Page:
2 December 08 | Chad W. Post

In anticipation of announcing the fiction longlist for the “Best Translated Book of 2008” on Thursday, here are a couple other “year end” lists worth checking out.

I don’t remember The Guardian using this format for its year end lists in the past, but then again, I have a hard time remembering things from last week. Regardless, this format of having authors, politicians, etc., write a couple lines about their favorite book of the year works really well. This is the same format that TLS uses every year, although the complete list from The Guardian is available online, whereas TLS only has a sampling . . .

Nevertheless, there are some good entries, including two from William Boyd (one in each paper), and this one from Doris Lessing in the TLS:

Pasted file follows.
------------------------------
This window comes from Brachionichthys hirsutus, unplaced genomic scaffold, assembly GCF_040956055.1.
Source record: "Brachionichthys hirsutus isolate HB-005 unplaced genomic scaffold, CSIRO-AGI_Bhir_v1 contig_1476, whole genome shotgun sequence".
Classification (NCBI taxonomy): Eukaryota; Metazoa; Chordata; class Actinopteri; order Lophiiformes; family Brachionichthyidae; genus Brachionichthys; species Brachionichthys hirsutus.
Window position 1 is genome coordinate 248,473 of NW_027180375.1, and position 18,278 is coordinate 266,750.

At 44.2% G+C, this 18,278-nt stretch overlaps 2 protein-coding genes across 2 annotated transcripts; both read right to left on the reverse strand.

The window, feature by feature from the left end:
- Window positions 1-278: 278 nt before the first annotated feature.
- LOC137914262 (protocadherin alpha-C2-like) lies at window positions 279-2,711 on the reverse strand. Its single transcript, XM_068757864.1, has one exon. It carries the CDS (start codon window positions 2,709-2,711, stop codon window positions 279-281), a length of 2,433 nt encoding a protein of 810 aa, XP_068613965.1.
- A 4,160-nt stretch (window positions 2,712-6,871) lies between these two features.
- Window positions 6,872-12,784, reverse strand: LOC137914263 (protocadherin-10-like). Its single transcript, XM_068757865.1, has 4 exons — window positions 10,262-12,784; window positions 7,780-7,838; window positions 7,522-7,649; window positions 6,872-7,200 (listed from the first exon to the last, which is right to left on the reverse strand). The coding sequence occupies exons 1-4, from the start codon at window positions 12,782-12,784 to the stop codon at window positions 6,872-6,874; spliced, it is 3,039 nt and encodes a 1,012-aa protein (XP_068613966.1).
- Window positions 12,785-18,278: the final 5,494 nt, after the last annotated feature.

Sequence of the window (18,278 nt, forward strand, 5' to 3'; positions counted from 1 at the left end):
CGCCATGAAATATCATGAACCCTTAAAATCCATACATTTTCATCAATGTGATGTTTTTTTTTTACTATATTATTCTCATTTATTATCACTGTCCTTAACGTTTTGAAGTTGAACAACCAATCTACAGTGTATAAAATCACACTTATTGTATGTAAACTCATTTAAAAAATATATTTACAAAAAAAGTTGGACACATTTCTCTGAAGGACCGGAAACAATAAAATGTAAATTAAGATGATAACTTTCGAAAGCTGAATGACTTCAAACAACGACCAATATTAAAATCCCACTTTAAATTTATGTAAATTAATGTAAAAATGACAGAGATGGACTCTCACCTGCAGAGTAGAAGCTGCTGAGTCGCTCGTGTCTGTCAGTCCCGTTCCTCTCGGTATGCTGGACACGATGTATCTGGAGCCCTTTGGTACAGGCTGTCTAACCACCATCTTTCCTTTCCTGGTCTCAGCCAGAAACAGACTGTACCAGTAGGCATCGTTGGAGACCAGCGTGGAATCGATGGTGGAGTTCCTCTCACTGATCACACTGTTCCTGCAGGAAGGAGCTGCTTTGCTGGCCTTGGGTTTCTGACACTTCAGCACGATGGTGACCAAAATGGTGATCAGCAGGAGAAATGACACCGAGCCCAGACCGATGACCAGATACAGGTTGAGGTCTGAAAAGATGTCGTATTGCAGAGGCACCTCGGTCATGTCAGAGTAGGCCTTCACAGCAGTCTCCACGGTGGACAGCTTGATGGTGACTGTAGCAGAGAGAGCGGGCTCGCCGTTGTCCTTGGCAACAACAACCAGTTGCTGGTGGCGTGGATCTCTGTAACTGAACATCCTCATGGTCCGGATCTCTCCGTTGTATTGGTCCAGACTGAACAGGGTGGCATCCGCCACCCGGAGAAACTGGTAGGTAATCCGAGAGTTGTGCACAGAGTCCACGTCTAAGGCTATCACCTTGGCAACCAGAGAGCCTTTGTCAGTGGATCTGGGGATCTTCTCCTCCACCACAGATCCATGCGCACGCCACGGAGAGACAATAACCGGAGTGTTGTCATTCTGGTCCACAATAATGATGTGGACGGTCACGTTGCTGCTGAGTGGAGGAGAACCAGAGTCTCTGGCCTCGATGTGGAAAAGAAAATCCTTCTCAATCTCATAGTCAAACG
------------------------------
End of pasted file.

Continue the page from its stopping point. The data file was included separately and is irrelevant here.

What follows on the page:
Alberto Manguel, The Library at Night (Yale). As a boy Alberto Manguel used to read to blind Borges at a time when Buenos Aires was a nest of poets and storytellers and love of literature. He dreamt of becoming a librarian, and in his mind were the great exemplary libraries of Alexandria, Pergamon and Carnegie, whose librarians got so many letters of thanks from writers and scholars. There were long years before he achieved his own library. In the fifteenth century a barn, at other times a temple to Dionysus, a Christian Church. The library had different characters at night and in the day. In the dark were the glittering books. One book calls to another, unexpectedly creating alliances across different cultures and centuries. Manguel muses over the possibilities of classification using Chinese and Arabic thought, but for me the image that stayed is of a hand reaching out to a book but being deflected, attracted by remembering the weight and balance of it and perhaps, “If time flows endlessly, as the mysterious connection between my books suggests, repeating its themes and discoveries through the centuries, then every misdeed, even treason, every evil act will eventually find its true consequences. After the story has stopped just beyond the story of my library, Carthage will rise again from the strewn Roman salt. Don Juan will confront the anguish of Dona Elvira. Brutus will look again on Caesar’s ghost, and every torturer will have to beg his victims’ pardon in order to complete time’s inevitable circle”. This is a book full of pleasurable memories – full of happiness.

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